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5 things to know for August 30: Ida, Afghanistan, Covid-19, North Korea, California


By AJ Willingham, CNN

Pandemic unemployment benefits expire this coming weekend in the 26 states still offering them. But that probably won’t make a huge difference in the job market.

Here’s what you need to know to Get Up to Speed and On with Your Day.

(You can also get “5 Things You Need to Know Today” delivered to your inbox daily. Sign up here.)

1. Hurricane Ida

Hurricane Ida slammed into Louisiana yesterday as a Category 4 storm, leaving at least one person dead and more than 1 million facing power outages and widespread destruction. Some people had to scramble to their roofs as storm surge and flash flooding overtook levees in areas south of New Orleans. The storm was so strong it actually temporarily stopped the flow of the Mississippi River near the city and caused it to reverse flow — something the US Geological Survey says is “extremely uncommon.” The hurricane arrived on the 16th anniversary of Hurricane Katrina, serving as a grim reminder of the scars of past storms. Ida has now weakened to a tropical storm but is still churning up deadly storm surge as it lingers inland. The National Weather Service in New Orleans says areas affected by surge could be uninhabitable for weeks or months. Tornados — a common companion of hurricanes — will also be a threat today.

2. Afghanistan

The US carried out a defensive airstrike yesterday in Kabul, targeting a car that contained a suspected ISIS-K suicide bomber who posed what US Central Command called an “imminent” threat to the airport. The violence continued this morning, when as many as five rockets were fired at Kabul airport. The US says the attack has not hampered ongoing evacuation efforts, but more threats — including potentially to the US homeland — may remain. The clock is ticking on tomorrow’s deadline to get US troops and Americans out of Afghanistan. It follows the terrorist attack on the Kabul airport last week that left at least 170 dead. The US and about 100 other countries have pledged to hold the Taliban to their promises to let people leave the country after tomorrow. The Biden administration has said the deadline is “not a cliff,” and it is committed to “safe passage” for all Americans and Afghan allies.

3. Coronavirus

Another 100,000 people could die of Covid-19 in the US by December if vaccination efforts and other safety measures aren’t fulfilled, Dr. Anthony Fauci says. However, if some of the 80 million or so eligible unvaccinated Americans choose to get the shot, things could be less dire. The current daily average of 155,000 newly reported infections has left many hospitals deeply shorthanded. Available beds, ventilators and staff have been hard to come by in some hospitals, and now that scarcity has spread to oxygen supplies. One doctor in Florida, which has the highest hospitalization rate in the country, says he’s seeing younger and younger patients die of the disease. They are all unvaccinated, he added.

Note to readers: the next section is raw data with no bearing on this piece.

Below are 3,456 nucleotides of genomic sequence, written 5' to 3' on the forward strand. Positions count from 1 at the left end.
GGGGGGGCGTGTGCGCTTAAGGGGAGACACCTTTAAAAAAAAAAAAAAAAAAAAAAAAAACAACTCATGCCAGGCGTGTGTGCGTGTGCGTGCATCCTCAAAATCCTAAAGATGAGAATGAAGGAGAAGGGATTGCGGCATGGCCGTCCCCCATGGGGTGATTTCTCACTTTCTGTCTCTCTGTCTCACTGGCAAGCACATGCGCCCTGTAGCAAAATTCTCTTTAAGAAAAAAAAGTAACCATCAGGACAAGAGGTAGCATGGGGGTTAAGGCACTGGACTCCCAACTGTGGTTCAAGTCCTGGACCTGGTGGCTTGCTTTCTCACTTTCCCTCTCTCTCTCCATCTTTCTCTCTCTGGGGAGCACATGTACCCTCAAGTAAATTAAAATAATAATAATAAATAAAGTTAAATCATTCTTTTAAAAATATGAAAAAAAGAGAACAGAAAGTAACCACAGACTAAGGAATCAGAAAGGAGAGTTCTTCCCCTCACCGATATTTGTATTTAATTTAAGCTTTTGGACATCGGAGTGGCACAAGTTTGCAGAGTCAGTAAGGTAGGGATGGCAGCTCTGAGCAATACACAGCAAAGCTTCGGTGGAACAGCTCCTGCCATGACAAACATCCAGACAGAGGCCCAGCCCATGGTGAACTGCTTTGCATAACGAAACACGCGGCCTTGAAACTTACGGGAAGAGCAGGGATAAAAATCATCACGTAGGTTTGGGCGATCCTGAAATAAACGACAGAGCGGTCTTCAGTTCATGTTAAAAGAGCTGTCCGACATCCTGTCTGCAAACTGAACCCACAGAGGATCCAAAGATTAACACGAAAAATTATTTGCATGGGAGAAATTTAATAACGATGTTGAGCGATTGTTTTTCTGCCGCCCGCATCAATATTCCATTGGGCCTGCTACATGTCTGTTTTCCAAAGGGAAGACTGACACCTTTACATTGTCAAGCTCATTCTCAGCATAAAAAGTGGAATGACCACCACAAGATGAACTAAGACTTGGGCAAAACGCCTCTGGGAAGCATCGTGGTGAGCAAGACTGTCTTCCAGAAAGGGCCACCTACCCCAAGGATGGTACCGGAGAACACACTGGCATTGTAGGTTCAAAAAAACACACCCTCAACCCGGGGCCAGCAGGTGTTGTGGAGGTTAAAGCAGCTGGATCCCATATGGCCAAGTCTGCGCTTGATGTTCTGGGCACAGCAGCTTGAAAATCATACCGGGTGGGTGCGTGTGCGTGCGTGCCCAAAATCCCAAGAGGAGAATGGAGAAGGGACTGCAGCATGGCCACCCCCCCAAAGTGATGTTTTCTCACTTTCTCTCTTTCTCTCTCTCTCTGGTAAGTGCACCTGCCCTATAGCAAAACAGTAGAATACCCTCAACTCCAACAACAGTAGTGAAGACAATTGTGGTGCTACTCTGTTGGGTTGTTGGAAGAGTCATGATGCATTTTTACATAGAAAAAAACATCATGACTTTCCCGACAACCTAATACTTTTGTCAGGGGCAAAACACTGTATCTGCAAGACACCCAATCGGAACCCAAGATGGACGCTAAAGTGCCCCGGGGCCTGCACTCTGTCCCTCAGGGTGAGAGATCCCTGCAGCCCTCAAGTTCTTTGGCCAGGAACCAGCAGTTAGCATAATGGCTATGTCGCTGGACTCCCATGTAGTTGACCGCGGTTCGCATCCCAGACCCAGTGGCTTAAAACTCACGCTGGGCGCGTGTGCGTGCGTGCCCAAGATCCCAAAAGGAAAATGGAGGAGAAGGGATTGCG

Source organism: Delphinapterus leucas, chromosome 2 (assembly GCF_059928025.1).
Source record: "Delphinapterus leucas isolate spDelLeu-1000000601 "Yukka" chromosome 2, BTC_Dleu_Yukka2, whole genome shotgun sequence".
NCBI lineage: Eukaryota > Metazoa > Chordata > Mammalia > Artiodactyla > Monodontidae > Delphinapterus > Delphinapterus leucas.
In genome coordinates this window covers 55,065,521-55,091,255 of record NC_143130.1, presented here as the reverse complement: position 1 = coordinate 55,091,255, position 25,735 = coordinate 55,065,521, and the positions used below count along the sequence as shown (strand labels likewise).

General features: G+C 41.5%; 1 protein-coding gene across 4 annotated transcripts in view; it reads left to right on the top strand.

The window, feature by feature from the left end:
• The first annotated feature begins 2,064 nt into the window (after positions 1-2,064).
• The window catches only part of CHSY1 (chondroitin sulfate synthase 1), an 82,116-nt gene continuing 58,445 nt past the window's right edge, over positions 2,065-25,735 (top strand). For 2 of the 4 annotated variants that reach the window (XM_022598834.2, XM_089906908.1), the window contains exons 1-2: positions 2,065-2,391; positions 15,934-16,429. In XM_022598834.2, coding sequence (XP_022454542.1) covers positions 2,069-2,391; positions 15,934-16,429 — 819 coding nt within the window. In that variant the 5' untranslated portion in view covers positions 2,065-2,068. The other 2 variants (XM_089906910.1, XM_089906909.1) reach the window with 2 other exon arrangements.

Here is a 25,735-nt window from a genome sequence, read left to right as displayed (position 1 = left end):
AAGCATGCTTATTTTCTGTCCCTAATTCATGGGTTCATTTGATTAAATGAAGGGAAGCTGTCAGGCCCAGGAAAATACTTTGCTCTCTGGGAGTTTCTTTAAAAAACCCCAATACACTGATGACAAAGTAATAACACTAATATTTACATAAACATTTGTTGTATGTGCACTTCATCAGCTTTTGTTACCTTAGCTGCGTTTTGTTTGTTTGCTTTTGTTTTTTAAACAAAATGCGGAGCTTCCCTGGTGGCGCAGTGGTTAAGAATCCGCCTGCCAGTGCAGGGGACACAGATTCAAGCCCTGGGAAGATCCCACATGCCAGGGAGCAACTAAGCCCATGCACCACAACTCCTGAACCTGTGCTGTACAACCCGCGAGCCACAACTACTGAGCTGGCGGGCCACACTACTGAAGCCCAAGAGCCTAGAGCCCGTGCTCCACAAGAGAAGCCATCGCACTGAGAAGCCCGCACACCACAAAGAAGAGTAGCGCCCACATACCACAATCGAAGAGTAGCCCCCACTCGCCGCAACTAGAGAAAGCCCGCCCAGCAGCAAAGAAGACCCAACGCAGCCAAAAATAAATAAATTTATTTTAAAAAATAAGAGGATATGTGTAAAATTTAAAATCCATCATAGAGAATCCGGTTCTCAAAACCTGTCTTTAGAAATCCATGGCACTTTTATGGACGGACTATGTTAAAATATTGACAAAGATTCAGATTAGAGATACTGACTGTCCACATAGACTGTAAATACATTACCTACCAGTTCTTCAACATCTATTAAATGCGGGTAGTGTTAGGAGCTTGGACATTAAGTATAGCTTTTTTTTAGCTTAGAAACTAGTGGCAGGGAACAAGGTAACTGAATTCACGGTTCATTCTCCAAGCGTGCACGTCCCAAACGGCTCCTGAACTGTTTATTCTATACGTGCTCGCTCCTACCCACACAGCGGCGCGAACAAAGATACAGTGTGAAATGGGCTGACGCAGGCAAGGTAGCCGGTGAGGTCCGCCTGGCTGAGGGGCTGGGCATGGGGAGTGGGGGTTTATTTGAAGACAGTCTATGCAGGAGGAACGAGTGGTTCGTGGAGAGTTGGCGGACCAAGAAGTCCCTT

4. North Korea

North Korea appears to have restarted operations at a power plant capable of producing plutonium for nuclear weapons. The International Atomic Energy Agency, which serves as the United Nations’ nuclear watchdog, says the development is “deeply troubling” and “a cause for serious concern.” Such activity violates UN Security Council resolutions, says the IAEA, which monitors nuclear facilities remotely since its inspectors were kicked out of the country in 2009. Relations between the US and North Korea have been frosty for years, and the Biden administration has reportedly reached out to the regime to restart discussion with Washington.

5. California recall

Tension is building ahead of an election in California that could end with the ousting of Gov. Gavin Newsom. Californians will vote in a recall election on September 14, and if a majority of voters want to replace Newsom, whichever challenger gets the most votes could do just that. Right now, polls show most Californians aren’t in favor of a recall, but the fact that Newsom’s possible exit could pave the way for a political unknown to take the reins is making Democrats nervous. Efforts to recall Newsom began last year among conservatives who took issue with the governor’s record on immigration, taxes, the death penalty and the state’s homelessness crisis. They ramped up as California faced more challenges from Covid-19.


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Check your local forecast here>>>


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